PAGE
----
Interestingly, as the Protestants broke away from the Catholic Church and the Methodist also came out of the Church of England, so also did the Methodist Church give birth to the Baptist Church in 1844: The immediate cause was a resolution of the General Conference censoring Bishop J. O. Andrew of Georgia who, by marriage, came into the possession of slaves. Southern Christians used their Bible to justify slavery.
There are many beliefs of the Methodists that are mainstream Christian. They recognise the historical ecumenical creed, the Apostles’ Creed, and the Nicene Creed, which they use frequently in services of worship. They believe also in the traditional Christian belief in the triune Godhead – Father, Son, and Holy Spirit. So also do they believe in the divinity of Jesus Christ!
Methodism repudiates purgatory because it has no Biblical basis but it affirms that salvation is through Jesus Christ’s atonement, death, and resurrection. Methodists do not speak with new tongues (in other words, they are not Pentecostal); do not practice the patronage or veneration of saints but do honour and admire them. For instance, they observe the All Saints’ Day.
They believe in eternal life; and that believers can look forward to life with God after death. They regard funeral service as an opportunity to express grief, celebrate the life of the deceased and affirm their faith in God. Methodist believe in the new-birth (that is, to be born-again) and in the marriage of one man, one woman.
I must admit I learnt a lot! What are the functions of a Methodist Diocesan Lay President? He shall be a Lay member (not a priest) elected by the Diocesan Synod by secret ballot and holds office for a period of three years, eligible for re-election for another term only. To be eligible to stand for election, the candidate must have been a full member of the church for at least 15 years immediately prior to the election; he must not be an employee of the church; and must have served in other capacities in the church for not less than six years.
The Lay President presides over the Lay session of Synod; performs duties assigned to him by the Synod; presides over the Representative Session of the Synod and other Diocesan meetings when the Bishop is absent (except the Constitution otherwise provides); is a member of the Diocesan Council; is also a member of the Council of Lay Presidents; and assists the Bishop in the supervision of the finances of the Diocese to enhance its growth and well-being.
Other functions of the Lay President include: To assist in promoting and supervising the activities of Circuits and other officers as directed by the Bishop to engender effectiveness and efficient performance for the physical growth of the Diocese; to be a member of the Archdiocesan Council covering the Diocese; to be a member of the quarterly meeting and Church council of the circuit and local church to which he belongs; and to assist in promoting the activities of groups and societies in the church (where societies exist) under the control of the Bishop.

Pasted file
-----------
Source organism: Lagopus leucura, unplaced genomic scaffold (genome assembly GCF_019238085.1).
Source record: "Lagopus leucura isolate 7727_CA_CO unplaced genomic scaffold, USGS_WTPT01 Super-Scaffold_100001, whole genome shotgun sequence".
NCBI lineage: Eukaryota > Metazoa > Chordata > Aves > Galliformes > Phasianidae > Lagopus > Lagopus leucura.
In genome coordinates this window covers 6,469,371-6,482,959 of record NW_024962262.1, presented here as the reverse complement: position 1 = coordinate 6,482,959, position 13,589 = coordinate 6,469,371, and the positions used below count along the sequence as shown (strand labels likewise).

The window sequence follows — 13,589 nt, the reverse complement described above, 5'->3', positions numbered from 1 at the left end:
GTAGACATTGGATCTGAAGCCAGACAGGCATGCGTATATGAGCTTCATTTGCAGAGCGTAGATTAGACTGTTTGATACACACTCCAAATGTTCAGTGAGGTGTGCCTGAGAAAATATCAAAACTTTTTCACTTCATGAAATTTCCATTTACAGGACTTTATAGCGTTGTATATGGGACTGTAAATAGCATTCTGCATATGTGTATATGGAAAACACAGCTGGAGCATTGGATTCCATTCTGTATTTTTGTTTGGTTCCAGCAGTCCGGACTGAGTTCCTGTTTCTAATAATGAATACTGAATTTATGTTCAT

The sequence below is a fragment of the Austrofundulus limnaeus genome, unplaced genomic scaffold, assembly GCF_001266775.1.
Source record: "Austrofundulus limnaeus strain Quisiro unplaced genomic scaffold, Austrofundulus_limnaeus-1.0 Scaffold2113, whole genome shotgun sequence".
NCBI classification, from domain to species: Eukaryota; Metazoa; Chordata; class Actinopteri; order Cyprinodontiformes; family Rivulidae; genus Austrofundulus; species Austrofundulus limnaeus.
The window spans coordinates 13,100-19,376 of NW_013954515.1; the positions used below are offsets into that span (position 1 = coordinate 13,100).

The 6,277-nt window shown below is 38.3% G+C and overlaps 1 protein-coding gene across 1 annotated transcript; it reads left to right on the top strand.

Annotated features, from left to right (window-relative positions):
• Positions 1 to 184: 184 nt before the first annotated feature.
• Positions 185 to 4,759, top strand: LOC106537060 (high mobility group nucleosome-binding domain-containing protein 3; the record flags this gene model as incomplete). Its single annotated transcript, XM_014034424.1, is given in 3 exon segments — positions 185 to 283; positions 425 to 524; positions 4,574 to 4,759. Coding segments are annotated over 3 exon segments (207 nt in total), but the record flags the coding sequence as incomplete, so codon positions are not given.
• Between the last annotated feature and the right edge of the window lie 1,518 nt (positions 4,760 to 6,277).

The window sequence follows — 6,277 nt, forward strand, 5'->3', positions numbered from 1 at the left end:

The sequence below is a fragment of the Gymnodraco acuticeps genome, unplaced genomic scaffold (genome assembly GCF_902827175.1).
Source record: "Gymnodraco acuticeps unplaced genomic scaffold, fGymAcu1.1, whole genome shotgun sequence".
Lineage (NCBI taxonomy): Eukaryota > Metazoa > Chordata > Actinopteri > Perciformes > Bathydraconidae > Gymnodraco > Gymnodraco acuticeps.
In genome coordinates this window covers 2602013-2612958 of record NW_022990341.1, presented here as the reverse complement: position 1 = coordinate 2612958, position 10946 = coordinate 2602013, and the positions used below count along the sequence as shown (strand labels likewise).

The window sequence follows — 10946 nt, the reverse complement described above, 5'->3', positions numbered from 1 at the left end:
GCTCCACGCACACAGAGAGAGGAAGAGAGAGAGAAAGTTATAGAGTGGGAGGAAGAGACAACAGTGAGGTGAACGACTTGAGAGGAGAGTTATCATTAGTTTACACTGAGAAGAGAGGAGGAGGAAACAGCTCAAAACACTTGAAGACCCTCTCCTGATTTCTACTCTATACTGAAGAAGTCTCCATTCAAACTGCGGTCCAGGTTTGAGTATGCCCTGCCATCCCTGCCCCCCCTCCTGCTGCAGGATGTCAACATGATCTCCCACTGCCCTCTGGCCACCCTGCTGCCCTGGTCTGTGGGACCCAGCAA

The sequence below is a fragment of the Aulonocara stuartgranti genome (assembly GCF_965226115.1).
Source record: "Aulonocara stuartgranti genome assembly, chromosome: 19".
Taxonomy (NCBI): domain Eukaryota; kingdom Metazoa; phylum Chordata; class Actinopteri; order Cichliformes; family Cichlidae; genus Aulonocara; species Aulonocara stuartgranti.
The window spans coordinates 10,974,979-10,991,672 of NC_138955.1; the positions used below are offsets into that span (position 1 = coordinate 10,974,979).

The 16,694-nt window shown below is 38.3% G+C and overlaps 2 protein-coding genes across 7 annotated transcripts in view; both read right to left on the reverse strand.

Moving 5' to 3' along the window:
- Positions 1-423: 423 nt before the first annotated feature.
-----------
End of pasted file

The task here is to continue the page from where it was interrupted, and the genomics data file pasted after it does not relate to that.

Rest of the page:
Quite a mouthful; yet, these are not all! I am certain Soname is up to the task. His experience across many fields of human endeavour has adequately prepared him for the task ahead. His humility and warmth will open not only doors but also hearts for him. He will easily get the cooperation of others, which is vital for success.
Hear him: I am a firm believer in the concept of obeying God’s injunctions by seeking egalitarianism by practicing altruism which can largely be achieved through political power. It can be argued that philanthropy will achieve similar outcomes but the government is a surer bet in terms of continuity and integration and sustainability of programmes and development initiatives. That was the reason for my veering into politics 20 years ago. Assuming one would live for a century (100 years), is it not wise and pragmatic to turn to the Lord’s work, especially when one has spent two-thirds of a century (approximately 67 years) in excellent health and modest wealth? The rest of one’s days should be a straight course home to the Lord – whenever he calls. Psalm 90 readily comes to mind as a reminder, prompting and tickler to do God’s work. These are my inspirational motives.
Well said! Yes, apart from being a friend, one particular reason why I took interest in Soname’s appointment as Lay President was his foray into politics, as he had mentioned. He soon realised he was not cut out for it or, better still, that our politics was not (is still not?) ripe for his kind of person. Without saying that politics is a dirty game (it is not!), not everyone can be a politician all the same. Not everyone is cut out for politics – our kind of politics especially. Not everyone has the temperament for it. Not everyone can stand the rigours and quicksand predilections of politics. But there are a lot of other areas where each and everyone can give to society. Humanity can – and must – be served in diverse ways and forms. When one door closes, another must open!
Frantz Fanon said: Each generation must, out of relative obscurity, discover its mission, fulfil it or betray it”. Individuals, too, must discover where they can best function in the development of society and move in that direction. I have not the slightest doubt that Soname will prove his mettle as Lay President of the Methodist Church Diocese of Remo, Ogun state.